The OAE introduces...
The Orchestra of the Age of Enlightenment presents a series of videos introducing many of the interesting and unusual instruments commonly found in early music.
Introducing the Baroque Recorder, with Tabea Debus
Nowadays, the bassoon you are likely to see in an orchestra is the German bassoon. But did you know there is also a French bassoon? Chris Rawley introduces us to the differences between the two and why for certain repertoire, the French bassoon is ideal.
Ian Bostridge, described as having a “silver tone” talks about the origins of the tenor and the walks that Handel walked around London.
Theorbo and baroque guitar player with the OAE, Sergio Bucheli, takes us through the development of the baroque guitar, its various playing styles, the music that was written for it and its influence on Latin American folk traditions.
Just in case you didn't know, former Great British Back Off contestant Jürgen Krauss won the hearts of millions of viewers as he showcased his astounding abilities on national TV. As a man of many talents, Jürgen embarks on many activities around his passions of bread-making, physics and (last but not yeast), music.
OAE oboe Leo Duarte explores the origins of this dark-toned oboe that steals your heart every time it appears - best known for its solo in the Largo from Dvorak’s New World Symphony
Katharine Spencer tells us all about the beautiful and mysterious single reed instrument, the chalumeau.
Lutenist Elizabeth Kenny explains how and why the Theorbo was developed in the 17th century, what it was used for, and what it's like to carry it around on the train.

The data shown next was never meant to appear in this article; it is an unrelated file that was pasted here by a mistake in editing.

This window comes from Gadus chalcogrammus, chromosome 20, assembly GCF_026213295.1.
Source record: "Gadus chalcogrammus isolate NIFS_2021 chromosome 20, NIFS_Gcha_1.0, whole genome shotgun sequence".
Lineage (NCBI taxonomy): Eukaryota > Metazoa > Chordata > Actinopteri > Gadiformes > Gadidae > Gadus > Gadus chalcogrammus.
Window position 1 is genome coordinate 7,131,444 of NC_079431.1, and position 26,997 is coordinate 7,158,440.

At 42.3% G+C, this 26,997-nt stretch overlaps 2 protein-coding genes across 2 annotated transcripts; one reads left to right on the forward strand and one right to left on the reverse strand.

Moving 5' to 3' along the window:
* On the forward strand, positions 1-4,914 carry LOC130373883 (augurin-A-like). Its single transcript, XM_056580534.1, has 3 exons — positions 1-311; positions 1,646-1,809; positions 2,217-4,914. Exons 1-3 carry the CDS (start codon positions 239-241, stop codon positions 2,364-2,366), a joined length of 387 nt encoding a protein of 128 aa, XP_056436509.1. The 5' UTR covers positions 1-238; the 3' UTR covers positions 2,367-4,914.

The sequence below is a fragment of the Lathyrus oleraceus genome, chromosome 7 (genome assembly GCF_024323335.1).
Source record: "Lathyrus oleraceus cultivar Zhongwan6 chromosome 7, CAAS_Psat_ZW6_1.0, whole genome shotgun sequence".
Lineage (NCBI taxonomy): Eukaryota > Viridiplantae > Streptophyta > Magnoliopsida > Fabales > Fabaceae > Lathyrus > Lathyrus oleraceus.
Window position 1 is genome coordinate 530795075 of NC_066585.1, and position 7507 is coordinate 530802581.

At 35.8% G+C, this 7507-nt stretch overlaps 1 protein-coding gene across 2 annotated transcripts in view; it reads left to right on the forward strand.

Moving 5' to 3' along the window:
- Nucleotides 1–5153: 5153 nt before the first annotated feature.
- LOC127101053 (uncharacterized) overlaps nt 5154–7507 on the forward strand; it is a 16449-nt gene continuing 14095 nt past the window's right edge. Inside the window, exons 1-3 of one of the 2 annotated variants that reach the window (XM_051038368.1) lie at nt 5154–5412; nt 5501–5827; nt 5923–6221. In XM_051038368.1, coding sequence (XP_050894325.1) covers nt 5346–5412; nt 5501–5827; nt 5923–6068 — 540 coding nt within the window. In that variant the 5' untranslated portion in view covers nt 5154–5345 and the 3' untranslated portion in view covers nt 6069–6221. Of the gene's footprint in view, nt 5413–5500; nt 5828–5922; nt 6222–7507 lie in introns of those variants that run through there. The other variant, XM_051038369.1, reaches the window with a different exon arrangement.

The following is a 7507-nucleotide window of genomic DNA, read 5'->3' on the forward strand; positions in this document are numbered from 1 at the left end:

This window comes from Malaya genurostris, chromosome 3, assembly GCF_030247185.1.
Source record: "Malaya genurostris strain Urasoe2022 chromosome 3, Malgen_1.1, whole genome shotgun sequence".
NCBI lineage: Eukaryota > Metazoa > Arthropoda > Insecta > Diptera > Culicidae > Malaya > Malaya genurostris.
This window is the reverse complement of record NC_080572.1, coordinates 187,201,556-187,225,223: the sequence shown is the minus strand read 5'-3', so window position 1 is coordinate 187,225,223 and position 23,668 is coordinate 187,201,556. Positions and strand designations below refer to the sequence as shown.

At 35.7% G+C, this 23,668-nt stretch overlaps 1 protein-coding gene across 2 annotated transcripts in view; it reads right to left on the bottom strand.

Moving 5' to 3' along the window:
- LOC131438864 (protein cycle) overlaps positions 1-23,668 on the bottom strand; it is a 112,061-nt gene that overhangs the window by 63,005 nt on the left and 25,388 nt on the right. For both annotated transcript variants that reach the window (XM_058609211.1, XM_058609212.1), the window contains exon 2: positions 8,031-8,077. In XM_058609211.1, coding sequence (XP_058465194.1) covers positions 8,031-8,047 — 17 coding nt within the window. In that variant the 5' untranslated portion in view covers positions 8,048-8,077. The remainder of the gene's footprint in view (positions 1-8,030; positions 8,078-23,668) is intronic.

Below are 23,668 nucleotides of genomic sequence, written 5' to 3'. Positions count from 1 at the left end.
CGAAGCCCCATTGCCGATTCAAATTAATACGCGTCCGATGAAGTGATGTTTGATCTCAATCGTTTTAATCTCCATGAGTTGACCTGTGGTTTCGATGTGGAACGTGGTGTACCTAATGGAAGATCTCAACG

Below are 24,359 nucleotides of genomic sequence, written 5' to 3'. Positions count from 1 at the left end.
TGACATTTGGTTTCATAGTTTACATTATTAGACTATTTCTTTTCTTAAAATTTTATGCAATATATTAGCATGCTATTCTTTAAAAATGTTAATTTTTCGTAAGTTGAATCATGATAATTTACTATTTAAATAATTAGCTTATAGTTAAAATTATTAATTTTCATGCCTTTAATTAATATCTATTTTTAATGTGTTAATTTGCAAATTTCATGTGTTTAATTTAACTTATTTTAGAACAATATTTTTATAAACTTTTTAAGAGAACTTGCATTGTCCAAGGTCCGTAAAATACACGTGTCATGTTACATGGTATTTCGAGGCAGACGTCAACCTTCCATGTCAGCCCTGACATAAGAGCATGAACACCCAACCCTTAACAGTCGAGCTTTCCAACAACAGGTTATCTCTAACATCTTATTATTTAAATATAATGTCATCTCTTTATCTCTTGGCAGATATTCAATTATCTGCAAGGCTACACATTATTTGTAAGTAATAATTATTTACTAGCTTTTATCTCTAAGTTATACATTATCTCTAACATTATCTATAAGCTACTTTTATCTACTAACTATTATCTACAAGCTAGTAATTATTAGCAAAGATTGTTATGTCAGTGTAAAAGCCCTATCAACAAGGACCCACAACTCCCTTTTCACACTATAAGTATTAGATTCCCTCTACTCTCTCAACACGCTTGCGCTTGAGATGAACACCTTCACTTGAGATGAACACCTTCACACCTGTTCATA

Richard Thomas introduces us to the cornett and explains how and why it became one of the most popular instruments in Europe.
What is this big beast of the orchestra, and where did it come from? David Chatterton introduces the contrabassoon as heard in Beethoven's Fifth Symphony and Haydn's Creation.
Principal Oboe Katharina Spreckelsen explores the mystery of the peculiar-looking baroque instrument, the oboe da caccia.
Sagbutt? Sacabuche?! Shackbussh? ...Shagbolt? What is this thing and why does it look and sound so different from its modern cousin, the trombone? Phil Dale explains it all in our latest 'Introducing...' video
Our Principal Clarinet Antony Pay takes us through the staple instrument of the time - the 5 key clarinet, and shows us the type of basset clarinet he believes enables you to play Mozart's Clarinet Concerto best.
Sigiswald Kuijken talks about and demonstrates the now 'extinct' violoncello da spalla (essentially a cello played under one's chin) in advance of a performance with the Orchestra of the Age of Enlightenment.
Meet the flute that OAE Principal Lisa Beznosiuk uses for playing Bach, Handel, Rameau
Introducing the predecessor of the modern piano, the fortepiano. OAE Principal keyboard Steven Devine shows us the instrument Mozart would have played towards the end of his life.
“If you think of it like peanut butter, gut strings would be the rough kind with bits, when you feel more of the original material” - OAE Co-Principal Cello Luise Buchberger introduces the Baroque Cello.
OAE principal flute, Lisa Beznosiuk, teaches us about the development of the flute, and explains why Beethoven played such a key role in these changes.
A quick history of the baroque era's most under-appreciated instrument by John-Henry Baker, OAE Principal Spoon Player.